Saturday 14 October 2023


Desert Psychlist has no problem with bands that bring a touch of mainstream sensibility to the Temple of Doom. a touch of melody and ear-worming catchiness can make a pleasant change from all the dankness and darkness doom usually has on offer and Italy's Soul of Salem, Claudia Martinelli (vocals/ keys): Francesco Natilla (guitars); Antonio Desantis (bass) and Carlo Perrucci (drums), are one such band. This Bari based quartet mix a cocktail of groove that is a blend of occult themed bluesy hard rock and riff heavy proto-doom decorated in clean clear powerful vocals that posses a honeyed jazziness. The band first's album "From the Hands of Witches" garnered favourable reviews from all the right quarters with many rightfully remarking on the deliciousness of Martinelli's vocals but just as many waxing lyrical on the depth of its grooves. The band return this year with a new album "Spellbook" (No Slip Records) and if you like your doom served with a side order of foot-tapping bluesy swing then take a seat at their table and tuck in.

"Ipomoea Alba", a mixture of gnarled chugging riffage and recuring guitar motifs driven by solid punchy drumming and graced with an ear pleasing vocal melody, kicks things off and has that addictive quality that once upon a time would've seen a rock song unexpectedly find its way into the lower reaches of the British and American music charts. Sadly those days are long past but if they ever did come back then it would be songs like this one that you would be hoping to hear making those radio playlists. Next song "Cursed Ground" finds Soul of Salem flexing their doomic muscles with reverberating guitar refrains crunching and thrumming over a thunderous low end bass and drum groove with Martinelli shifting her vocal to a slightly lower register to give the songs lyrics added gravitas. Fans of Uta Plotkin era Witch Mountain will find "Pitch Black" very much to their liking, the songs just above low and slow tempo has a deliciously seductive quality made even more seductive thanks to Martinelli's perfectly pitched vocal performance and Natilla's swirling dark guitar textures, both superbly anchored to earth by Desantis syrupy bass lines and Perrucci's pummelling drums. Doom and the blues have never complimented each other so well as they do on the exquisite "Bearing Madness", a song that finds Soul of Salem not only toying with elements of torch-like jazziness but also touches of languid psych, Martinelli's keys in the songs heady middle section adding an impressive haunting off-centeredness to the proceedings. "Raney Blues" does not try to disguise itself as anything other than what it is and that is a heavy blues played in a similar style to Led Zeppelin's version of Memphis Minnie's "When The Levee Breaks", sans the sliding guitars. Next track "Doomsday" finds Natilla and Desantis swapping instruments on another Zeppelin-esque blues groove, this time tinted with a little exotic eastern promise and boasting a more smooth and relaxed vocal. "Lords of Fog Island" combines devastatingly dark and dank proto-doomic refrains and rhythms with an undulating vocal to create a musical dynamic that is as catchy as it is heavy while final tune "Black Dahlia" finds Soul of Salem mixing their love of a Sabbathian groove with their love of a smoky blues and winning on both counts, a delightfully impressive finale to an incredibly impressive album.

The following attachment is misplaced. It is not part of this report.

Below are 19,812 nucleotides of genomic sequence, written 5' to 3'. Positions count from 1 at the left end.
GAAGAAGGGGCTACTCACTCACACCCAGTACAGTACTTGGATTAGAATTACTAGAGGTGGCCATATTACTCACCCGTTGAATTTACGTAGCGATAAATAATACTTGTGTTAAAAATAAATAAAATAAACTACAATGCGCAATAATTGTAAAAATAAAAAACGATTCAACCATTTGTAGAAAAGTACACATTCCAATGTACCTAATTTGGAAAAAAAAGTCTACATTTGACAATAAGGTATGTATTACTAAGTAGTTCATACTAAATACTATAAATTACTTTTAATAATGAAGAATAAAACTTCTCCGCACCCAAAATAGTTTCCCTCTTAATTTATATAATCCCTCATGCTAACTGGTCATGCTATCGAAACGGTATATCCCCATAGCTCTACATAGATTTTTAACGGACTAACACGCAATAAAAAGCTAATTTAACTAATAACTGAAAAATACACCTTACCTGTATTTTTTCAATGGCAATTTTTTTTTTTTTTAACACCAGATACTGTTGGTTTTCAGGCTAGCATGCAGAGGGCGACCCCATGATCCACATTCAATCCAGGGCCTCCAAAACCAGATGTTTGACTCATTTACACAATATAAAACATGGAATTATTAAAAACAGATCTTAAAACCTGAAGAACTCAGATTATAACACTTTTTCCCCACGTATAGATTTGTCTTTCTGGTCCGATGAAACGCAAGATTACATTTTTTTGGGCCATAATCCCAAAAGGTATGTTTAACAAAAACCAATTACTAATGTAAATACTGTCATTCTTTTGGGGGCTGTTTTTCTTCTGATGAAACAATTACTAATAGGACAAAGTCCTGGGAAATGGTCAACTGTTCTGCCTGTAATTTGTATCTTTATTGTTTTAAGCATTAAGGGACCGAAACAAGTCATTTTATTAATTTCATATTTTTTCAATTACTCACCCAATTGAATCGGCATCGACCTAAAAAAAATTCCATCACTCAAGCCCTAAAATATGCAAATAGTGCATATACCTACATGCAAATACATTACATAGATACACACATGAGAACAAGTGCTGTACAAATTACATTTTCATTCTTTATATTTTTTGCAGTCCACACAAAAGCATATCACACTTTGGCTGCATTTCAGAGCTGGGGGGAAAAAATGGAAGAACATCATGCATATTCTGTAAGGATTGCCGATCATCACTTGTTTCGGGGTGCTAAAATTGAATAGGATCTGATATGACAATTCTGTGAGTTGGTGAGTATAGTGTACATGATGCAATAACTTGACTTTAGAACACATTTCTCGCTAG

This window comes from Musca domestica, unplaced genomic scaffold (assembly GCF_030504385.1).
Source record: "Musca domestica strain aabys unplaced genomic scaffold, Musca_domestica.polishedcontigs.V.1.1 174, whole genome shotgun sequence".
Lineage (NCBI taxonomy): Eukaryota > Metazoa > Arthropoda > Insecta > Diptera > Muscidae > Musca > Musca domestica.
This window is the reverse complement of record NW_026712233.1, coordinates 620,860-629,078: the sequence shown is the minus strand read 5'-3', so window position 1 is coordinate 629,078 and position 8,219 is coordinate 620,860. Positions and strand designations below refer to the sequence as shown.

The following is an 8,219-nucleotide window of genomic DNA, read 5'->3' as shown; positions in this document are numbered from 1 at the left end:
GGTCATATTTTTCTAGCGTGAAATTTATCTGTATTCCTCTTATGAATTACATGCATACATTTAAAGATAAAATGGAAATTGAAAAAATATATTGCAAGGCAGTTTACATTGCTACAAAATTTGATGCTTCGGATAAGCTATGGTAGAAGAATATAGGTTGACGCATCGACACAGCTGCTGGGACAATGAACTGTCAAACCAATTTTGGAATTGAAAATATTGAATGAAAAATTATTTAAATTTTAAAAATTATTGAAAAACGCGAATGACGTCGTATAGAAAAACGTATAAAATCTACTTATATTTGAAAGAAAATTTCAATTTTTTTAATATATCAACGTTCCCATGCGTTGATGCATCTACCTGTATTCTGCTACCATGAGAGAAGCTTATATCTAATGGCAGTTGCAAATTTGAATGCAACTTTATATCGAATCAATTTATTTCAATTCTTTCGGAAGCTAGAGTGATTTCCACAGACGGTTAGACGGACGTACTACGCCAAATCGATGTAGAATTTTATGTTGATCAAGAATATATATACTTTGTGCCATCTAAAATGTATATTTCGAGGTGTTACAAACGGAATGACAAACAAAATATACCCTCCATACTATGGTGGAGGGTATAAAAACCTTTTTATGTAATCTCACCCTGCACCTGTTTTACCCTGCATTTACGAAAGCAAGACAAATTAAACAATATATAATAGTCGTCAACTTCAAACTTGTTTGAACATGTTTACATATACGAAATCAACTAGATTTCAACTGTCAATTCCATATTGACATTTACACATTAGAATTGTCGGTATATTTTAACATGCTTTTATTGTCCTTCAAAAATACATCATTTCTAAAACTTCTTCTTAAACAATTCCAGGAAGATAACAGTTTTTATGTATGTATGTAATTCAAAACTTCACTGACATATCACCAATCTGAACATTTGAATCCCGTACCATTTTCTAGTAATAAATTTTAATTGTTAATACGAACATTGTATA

Bands playing music of a doomic nature that has appeal to mainstream audiences are about as rare as hen's teeth and we are not suggesting Soul of Salem are the band to break through that glass ceiling. What we are saying is that IF this WAS a world where doom stood on an equal footing with the latest industry pop sensation then it would be albums like "Spellbook", with its heavy swaggering riffs, attention grabbing hooks and ear-worming melodies, that WOULD be breaking through that ceiling..
Check it out ...

© 2023 Frazer Jones

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